Bishop’s Charge to Synod

Diocese of the South.  April 26, 2018

The late Poet Laureate of England, Sir John Betjeman, wrote many years ago a biographical poem called Summoned by Bells, with which some of you will be familiar.  In this poem Betjeman writes, of his conversion to the Anglo-Catholic faith during his university days at Oxford, as follows:

I learned at Pusey House the Catholic faith.

Friends of those days, now patient parish priests,

By worldly standards you have not ‘got on’

Who knelt with me as Oxford sunlight streamed

On some colonial bishop’s broidered cope.

Some know for all their lives that Christ is God,

Some start upon that arduous love affair

In clouds of doubt and argument; and some

(My closest friends) seem not to want His love –

And why this is I wish to God I knew.

I too wish to God I knew.  In some cases, of course, we do know or can make a reasonable guess.  We know that some people have been turned from God – or what may or may not be a different matter – turned from God’s Church by us and by our own failure:  by misbehaving clergy or an unkind fellow parishioner or an evident disconnection between our proclamation and our practice or by simple inattention.  For others the problem is some trauma or suffering which has convinced them of God’s unconcern for them or theirs.  Sometime perhaps there has simply been a lack of opportunity, a failure of anyone ever to present the gospel in a sensible and attractive manner.  In these cases, we can only try to stop being an obstacle ourselves and pray that God will untie the knots that otherwise seem beyond our skill or ability to loosen.

But while we sometimes can see at least some of the roots of unbelief, in many other cases it is difficult to discern any ‘why’, any reason for the indifference of the world.  In purely pragmatic terms, there is very ample sociological and social science data showing that church-going helps.  Church-goers do better in school, do better in their jobs, and are happier than those who are detached from organized religion.  Moreover, the evidence strongly suggests that there is a causal relationship between being churched and doing well:  that is, it is not that people who are successful or succeeding are more likely to go to church, but rather that going to church helps people succeed, again, in pragmatic, worldly terms.

This contention, of course, will not surprise you or me.  We can see how church provides ‘social capital’ – a network of formal and informal mutual care and support.  In a society that beyond the family unit is increasingly segregated by age, churches tend to be the rare multi-generational communities that extend beyond the family:  where folks in assisted living can hold a baby and smile at toddlers; where teenaged boys can find wholesome male models; where people can sing and cook together; where a single mother can find some respite and support; and, of course, where we all can learn something about patience and forgiveness and generosity and kindness.  I hope we see many of these good things in our congregations.  We understand this.   So quite often we still are left with Betjeman’s ‘why’:  why are so many even of our own friends and family members so indifferent?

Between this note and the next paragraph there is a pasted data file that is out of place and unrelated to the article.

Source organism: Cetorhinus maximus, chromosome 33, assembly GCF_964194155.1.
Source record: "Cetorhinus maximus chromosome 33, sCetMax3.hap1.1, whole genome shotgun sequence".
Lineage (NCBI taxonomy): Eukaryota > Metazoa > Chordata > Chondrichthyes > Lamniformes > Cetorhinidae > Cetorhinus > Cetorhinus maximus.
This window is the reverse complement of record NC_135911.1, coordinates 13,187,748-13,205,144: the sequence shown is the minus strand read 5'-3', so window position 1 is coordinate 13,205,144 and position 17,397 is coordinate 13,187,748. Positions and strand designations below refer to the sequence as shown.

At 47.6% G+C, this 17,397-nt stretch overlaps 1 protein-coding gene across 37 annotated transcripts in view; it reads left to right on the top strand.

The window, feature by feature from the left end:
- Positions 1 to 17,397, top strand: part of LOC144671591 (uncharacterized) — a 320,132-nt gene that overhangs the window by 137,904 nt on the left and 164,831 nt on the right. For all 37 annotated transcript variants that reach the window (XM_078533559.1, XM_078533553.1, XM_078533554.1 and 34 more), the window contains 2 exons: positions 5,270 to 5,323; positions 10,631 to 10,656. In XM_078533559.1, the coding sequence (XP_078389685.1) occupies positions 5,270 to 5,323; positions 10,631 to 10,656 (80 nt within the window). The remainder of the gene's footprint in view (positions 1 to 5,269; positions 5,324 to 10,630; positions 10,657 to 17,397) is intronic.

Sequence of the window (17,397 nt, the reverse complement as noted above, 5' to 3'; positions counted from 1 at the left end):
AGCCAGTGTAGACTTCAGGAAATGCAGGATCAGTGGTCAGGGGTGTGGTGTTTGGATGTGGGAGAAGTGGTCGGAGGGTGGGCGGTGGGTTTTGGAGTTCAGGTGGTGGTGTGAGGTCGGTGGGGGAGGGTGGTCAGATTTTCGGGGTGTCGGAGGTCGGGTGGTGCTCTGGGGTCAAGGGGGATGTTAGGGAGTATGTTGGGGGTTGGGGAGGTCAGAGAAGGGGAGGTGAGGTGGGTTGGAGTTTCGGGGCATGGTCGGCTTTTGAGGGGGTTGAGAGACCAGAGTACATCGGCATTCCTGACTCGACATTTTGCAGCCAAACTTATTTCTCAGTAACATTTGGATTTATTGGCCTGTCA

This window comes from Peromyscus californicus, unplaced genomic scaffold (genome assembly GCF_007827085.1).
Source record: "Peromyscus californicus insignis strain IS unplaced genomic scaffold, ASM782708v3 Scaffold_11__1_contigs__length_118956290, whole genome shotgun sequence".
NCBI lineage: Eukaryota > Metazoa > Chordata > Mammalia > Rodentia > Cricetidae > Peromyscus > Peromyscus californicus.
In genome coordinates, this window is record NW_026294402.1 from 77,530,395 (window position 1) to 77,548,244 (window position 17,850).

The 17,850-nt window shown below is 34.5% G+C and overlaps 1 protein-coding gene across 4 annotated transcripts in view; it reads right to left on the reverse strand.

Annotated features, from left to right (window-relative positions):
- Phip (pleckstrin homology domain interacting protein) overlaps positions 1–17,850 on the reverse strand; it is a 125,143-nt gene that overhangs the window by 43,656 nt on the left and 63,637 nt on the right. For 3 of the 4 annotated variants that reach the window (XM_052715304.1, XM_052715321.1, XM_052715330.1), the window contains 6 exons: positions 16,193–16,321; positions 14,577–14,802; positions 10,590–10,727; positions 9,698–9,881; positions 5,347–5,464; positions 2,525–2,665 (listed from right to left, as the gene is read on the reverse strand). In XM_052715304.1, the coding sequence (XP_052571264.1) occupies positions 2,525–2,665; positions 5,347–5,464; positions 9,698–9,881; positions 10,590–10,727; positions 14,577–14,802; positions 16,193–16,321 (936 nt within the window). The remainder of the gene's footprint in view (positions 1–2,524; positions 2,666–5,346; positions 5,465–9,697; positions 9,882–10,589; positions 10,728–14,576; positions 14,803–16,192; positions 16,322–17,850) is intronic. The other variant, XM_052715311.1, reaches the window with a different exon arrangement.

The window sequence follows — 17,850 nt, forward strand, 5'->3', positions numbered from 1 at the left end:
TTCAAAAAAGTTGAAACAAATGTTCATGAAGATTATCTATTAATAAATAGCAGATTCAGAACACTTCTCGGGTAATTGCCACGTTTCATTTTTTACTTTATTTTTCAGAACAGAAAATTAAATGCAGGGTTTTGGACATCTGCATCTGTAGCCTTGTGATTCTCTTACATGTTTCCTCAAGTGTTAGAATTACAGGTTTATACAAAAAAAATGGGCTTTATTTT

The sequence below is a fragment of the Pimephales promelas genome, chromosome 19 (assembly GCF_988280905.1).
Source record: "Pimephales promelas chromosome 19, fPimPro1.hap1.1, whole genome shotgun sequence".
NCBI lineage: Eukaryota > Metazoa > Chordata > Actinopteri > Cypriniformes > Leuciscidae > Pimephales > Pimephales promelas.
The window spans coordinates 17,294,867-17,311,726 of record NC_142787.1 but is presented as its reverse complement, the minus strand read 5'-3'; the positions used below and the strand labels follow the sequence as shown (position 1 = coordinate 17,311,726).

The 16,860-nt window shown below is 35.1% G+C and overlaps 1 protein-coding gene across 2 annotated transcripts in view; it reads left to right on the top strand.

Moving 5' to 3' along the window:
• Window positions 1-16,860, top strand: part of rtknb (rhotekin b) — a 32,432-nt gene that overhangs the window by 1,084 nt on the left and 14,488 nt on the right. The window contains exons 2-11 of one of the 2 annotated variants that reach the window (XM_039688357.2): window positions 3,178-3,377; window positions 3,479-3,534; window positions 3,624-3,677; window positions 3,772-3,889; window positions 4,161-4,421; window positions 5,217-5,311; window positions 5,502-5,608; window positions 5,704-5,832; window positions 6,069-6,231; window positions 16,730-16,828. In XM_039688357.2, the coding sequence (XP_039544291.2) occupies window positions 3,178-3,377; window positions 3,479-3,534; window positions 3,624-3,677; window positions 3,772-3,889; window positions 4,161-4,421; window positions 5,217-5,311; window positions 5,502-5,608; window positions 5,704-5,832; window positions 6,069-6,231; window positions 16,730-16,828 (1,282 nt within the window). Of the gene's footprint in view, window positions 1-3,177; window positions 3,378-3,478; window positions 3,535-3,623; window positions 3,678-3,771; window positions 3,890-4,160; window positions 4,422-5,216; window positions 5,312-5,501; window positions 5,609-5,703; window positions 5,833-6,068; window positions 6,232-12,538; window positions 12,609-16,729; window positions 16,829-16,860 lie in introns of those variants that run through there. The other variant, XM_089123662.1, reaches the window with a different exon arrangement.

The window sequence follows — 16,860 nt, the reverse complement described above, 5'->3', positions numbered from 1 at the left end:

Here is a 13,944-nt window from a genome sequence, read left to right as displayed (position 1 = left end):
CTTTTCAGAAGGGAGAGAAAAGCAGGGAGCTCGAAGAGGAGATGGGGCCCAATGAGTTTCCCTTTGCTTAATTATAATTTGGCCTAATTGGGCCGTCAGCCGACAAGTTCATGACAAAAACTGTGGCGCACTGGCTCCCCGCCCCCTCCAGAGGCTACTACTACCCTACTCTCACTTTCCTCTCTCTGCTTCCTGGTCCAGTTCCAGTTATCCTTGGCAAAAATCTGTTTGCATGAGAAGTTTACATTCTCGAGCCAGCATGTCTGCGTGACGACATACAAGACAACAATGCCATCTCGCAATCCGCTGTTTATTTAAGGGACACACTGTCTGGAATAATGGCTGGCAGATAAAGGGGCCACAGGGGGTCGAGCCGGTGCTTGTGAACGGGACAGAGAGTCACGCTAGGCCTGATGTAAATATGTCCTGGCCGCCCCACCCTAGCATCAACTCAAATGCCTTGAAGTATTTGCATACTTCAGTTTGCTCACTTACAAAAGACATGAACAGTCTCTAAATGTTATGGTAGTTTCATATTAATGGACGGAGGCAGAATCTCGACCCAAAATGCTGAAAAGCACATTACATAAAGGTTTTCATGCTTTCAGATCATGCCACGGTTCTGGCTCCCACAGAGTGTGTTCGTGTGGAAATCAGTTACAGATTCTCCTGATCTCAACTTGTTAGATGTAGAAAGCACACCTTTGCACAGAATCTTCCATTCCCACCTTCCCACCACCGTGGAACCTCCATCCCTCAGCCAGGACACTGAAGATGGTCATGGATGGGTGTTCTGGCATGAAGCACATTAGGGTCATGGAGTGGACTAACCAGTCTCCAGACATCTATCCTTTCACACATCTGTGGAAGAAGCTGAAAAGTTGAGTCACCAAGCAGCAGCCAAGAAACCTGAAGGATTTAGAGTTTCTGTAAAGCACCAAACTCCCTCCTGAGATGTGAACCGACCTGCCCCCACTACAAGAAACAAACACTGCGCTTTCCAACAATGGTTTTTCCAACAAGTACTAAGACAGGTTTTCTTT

Let us consider T.S. Eliot’s warning against doing the right thing for the wrong reason.  In the end, fundamentally, the world’s indifference cannot be overcome by the pragmatic, utilitarian value of Church and church community.  All of the good things I’ve just mentioned are in general true, though of course some individuals always will have a different experience and will fall outside the general tendencies.  But even if many people much of the time come to church for such practical reasons, these reasons are not enough.  God tells us that he is a jealous God, and he calls for our fundamental loyalty and love above all other things.  He does not say, ‘Love me a little, because it is good for you.’  Rather he says, ‘I am the one great good without whom nothing else is good; I am the one love without whom all other loves are transitory and inadequate; I am that I am, your king and your God.’  Church is not a club that is good for us.  Church is the place where we are meant to encounter the love that moves the stars and the heavens, the Sacred Heart that is the source and goal of everything that we are.